World Watercolor Month: Crocus

I don’t know whose image I painted from, but I thank them.
flowers are so good for releasing an artist’s block.

To hear more about World Watercolor Month visit here: Everyone can play!

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World Watercolor Month: Sharkavado


Hahahaaaaa!

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World (Not) Watercolor Month: Orange Daisies


I know I won’t be able to keep up with the one-a-day watercolor,
but when I do them I enjoy them!

These took me way back to being a kid in the 60’s,
avocado and orange and pop-culture flower power!

These were painted using inks, not watercolors!

To hear more about World Watercolor Month visit here: Everyone can play!

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World Watercolor Month: Sweet Peas / Creative Block

I am in a creative slump.

I’ve been in this stuck place for weeks and pushed myself to sketch posies — which usually works — but nothing is working.  Painting these flowers has been like slogging through mud.  I told myself I must NEED to veg out watching movies all day on days off, but now I’ve had several of these days and I feel like my creative life is slipping away.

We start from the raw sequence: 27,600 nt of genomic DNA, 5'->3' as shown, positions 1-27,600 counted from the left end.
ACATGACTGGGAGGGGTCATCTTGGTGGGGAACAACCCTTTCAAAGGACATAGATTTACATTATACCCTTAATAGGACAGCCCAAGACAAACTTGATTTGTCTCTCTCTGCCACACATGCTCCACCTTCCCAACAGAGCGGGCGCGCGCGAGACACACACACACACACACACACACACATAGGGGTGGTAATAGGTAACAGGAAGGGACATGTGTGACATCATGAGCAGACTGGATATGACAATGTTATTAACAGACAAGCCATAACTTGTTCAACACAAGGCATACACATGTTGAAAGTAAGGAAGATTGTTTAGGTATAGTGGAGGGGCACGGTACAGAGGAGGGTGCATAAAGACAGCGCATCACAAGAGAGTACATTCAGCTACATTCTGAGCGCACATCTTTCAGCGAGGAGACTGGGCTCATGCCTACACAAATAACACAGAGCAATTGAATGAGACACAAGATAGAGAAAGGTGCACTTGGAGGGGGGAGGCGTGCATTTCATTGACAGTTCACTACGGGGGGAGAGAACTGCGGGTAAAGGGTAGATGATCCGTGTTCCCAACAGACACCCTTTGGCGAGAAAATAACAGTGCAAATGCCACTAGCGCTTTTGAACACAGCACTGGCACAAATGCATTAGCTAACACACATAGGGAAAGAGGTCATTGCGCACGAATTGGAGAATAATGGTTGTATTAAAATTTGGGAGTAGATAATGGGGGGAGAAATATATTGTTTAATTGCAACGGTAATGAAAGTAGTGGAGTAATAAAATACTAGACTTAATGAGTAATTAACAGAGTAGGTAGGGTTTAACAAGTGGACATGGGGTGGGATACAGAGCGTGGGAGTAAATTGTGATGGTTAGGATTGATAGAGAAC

The idea of time slipping away: accompanied by the feeling of being very old… a new feeling.

Part of that comes from the pain of arthritis — if you haven’t felt that consistent pain you just don’t get it.  I’ve had excruciating back pain and not had that be so daunting as the persistent
always-in-the-background
pains in my hands and knees.
I am grieving for my old self, my self that is happiest when making marks or writing, exploring.

So I decided to push into this stuck-ness in the only way
I know how: timed writing.
Twenty minutes or two pages daily, first thing in the morning.


The up side is that I like writing and spent years writing in the morning,
a timed dumping of what was in my unconscious mind and needed to get out.